Can a Party Ferret Out Dissenters?

Can a party insist that individual panel members tell the party that they agree with the panel’s decision? That issue arose in Aylward v. Law Society of Newfoundland, 2017 NLCA 67. The complainant was disappointed that no action was taken on his complaint. The decision was not signed by the panel members. The complainant sought an order that the public member on the panel confirm directly to him that the public member participated in and fully supported the decision of the panel. The Court rejected the request and stated:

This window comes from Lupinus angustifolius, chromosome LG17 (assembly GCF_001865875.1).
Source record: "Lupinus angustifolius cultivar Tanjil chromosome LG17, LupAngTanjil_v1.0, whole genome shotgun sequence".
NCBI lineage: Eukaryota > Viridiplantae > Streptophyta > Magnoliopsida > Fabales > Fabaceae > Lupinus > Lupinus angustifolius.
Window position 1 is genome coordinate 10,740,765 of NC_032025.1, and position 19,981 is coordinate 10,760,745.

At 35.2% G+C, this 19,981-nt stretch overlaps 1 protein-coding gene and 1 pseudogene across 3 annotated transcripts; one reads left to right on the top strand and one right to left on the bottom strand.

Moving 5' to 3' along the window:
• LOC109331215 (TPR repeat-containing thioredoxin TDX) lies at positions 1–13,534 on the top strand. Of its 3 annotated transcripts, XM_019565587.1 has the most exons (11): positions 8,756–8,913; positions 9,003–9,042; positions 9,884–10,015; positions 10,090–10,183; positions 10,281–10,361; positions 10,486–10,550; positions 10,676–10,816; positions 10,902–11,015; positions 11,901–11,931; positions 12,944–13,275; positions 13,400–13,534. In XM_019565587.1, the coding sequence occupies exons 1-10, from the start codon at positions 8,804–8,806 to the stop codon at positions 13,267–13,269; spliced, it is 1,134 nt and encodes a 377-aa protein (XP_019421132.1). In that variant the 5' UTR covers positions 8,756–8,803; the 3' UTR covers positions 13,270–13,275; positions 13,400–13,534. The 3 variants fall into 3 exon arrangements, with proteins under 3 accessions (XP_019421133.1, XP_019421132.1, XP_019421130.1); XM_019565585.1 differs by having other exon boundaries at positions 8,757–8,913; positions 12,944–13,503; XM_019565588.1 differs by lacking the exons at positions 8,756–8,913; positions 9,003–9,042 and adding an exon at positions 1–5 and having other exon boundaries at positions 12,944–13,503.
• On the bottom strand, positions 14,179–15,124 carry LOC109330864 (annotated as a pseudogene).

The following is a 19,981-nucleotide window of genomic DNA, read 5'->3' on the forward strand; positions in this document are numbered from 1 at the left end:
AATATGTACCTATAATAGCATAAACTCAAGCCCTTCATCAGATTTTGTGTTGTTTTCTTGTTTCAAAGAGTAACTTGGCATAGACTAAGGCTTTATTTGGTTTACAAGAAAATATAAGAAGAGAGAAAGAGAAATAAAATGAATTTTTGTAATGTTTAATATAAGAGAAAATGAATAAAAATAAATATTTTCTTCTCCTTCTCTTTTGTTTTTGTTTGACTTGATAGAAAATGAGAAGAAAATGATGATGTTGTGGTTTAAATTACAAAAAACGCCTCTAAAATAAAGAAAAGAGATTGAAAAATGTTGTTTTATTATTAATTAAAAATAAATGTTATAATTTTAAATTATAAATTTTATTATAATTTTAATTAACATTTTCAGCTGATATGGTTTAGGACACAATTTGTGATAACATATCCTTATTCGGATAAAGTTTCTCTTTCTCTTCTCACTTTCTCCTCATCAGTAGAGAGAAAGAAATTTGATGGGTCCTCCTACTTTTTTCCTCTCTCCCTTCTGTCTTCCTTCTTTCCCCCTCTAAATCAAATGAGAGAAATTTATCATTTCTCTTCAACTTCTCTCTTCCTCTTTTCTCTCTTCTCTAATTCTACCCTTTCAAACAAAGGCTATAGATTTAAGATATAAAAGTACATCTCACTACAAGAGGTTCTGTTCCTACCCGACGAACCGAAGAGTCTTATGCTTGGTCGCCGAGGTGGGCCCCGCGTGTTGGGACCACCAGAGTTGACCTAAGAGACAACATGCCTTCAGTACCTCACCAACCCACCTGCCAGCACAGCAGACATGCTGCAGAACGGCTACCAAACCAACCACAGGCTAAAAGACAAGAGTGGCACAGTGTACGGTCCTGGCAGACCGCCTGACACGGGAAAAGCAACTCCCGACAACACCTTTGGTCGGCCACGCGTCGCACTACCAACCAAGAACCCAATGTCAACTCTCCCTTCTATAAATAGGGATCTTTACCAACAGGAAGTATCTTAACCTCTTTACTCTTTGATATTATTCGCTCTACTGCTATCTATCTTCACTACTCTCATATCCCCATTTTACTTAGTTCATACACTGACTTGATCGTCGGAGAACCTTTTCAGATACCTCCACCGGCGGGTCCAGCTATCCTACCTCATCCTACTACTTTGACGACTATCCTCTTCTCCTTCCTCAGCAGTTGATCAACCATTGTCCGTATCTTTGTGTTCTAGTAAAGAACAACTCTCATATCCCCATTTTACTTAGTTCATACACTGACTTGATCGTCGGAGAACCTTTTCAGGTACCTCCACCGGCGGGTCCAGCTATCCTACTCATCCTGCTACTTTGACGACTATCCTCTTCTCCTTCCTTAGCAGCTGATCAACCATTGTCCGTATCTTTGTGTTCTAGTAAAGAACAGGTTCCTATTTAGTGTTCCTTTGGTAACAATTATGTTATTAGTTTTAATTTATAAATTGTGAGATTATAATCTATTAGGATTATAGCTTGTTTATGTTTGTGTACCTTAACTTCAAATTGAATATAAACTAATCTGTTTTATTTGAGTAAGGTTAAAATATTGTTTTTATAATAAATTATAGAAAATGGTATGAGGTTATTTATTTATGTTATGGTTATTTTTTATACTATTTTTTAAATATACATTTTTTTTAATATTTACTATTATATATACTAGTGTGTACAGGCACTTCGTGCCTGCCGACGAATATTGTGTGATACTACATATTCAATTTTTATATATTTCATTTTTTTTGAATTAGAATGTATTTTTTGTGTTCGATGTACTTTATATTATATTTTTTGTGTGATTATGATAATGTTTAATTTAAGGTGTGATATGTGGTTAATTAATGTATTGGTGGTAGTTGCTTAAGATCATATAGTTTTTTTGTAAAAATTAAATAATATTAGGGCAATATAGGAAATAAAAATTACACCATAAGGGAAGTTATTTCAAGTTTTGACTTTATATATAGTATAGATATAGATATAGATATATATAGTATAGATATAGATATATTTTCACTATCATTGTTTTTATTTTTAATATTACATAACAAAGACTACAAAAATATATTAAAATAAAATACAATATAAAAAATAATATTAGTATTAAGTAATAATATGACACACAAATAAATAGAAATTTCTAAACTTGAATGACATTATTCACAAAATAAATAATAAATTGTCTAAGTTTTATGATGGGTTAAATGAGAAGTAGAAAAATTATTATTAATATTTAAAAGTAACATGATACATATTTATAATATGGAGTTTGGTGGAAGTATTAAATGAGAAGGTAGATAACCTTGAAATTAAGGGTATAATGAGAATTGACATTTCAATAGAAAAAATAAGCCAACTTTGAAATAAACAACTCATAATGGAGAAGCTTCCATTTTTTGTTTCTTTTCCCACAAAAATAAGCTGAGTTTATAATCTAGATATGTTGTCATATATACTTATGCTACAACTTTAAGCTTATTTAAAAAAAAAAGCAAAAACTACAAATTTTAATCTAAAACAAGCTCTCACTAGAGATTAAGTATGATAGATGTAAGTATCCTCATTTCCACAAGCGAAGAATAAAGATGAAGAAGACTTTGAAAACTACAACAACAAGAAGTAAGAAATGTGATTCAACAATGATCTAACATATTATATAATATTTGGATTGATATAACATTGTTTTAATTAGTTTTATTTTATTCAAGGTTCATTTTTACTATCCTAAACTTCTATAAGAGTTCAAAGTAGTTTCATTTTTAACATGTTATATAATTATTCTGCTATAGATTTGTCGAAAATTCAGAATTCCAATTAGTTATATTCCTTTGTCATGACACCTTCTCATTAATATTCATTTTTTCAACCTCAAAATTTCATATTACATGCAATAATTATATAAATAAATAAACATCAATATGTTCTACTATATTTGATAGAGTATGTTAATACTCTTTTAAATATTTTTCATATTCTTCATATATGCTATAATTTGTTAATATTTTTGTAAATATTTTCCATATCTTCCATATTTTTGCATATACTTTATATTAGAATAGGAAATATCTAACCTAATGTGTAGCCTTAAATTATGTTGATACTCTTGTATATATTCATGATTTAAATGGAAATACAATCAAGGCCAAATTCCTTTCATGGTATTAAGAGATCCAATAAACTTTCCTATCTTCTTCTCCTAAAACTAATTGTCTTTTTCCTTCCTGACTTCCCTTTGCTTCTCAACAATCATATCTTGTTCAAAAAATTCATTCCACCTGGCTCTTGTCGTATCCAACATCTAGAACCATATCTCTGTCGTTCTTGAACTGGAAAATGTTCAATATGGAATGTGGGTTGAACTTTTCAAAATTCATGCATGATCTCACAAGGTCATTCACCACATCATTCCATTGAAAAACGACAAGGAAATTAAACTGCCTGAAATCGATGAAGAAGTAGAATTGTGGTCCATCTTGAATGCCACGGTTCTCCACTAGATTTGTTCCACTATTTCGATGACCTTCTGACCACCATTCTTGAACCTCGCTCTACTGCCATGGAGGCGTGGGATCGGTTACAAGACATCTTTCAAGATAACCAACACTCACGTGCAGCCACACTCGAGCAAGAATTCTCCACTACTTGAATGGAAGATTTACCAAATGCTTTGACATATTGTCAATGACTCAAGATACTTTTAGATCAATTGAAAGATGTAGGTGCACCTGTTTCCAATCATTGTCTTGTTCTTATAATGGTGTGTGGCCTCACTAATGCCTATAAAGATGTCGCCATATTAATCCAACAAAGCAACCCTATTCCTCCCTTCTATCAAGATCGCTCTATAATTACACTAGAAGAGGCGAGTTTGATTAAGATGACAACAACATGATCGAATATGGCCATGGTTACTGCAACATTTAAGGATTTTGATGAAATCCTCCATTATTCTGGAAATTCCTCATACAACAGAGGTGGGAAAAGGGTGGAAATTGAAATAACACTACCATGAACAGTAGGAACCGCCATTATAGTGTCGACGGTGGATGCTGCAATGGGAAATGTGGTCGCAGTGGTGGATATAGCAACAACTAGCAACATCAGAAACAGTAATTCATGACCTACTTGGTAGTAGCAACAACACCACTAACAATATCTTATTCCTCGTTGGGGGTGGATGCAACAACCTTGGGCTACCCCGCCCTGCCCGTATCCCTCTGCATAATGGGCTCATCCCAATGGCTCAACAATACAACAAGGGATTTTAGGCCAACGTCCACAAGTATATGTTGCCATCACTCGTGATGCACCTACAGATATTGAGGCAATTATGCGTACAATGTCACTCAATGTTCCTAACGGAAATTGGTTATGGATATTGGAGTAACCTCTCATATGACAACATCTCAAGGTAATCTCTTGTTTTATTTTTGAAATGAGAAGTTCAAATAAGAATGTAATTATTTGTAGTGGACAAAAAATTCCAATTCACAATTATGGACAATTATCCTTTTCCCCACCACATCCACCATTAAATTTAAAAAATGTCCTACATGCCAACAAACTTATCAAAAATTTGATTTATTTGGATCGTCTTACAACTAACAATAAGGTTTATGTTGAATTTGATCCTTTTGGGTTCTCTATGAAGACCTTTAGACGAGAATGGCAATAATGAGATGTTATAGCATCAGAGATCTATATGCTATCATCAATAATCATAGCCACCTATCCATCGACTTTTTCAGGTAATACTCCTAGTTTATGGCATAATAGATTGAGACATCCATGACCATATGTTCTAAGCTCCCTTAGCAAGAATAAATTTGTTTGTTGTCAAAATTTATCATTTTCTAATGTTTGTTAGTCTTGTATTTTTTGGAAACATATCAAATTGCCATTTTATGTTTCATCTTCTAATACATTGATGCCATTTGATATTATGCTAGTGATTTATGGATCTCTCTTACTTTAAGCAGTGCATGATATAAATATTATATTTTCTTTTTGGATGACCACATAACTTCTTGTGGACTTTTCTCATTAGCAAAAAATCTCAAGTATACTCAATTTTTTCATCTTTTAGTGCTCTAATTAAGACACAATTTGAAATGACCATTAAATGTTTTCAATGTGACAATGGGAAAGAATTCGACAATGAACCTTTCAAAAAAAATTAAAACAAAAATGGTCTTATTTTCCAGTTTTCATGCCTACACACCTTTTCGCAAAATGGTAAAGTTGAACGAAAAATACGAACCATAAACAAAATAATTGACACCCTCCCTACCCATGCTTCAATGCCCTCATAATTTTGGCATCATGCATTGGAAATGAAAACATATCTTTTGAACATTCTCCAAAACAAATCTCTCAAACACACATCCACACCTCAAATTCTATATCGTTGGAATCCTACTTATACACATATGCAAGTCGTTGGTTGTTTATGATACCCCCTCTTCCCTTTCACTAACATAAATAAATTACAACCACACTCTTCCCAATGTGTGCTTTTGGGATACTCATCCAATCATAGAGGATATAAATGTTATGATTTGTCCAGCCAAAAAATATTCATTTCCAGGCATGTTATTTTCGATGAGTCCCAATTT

There is nothing either in the legislation or [sic] provided to this Court to indicate that the decision of the committee must be unanimous or, alternatively, that the lay bencher must be part of the majority. In the absence of a provision stating otherwise, it may be inferred that a majority of members on the committee could determine the disposition. Further, there is no reason to require the lay bencher to be part of the majority if the decision is not unanimous.

The decision confirms that panels act through majority decisions (unless the governing legislation says otherwise). While it may be fairer for dissenting panel members to indicate their dissent, in this context, at least, they are not required to do so.

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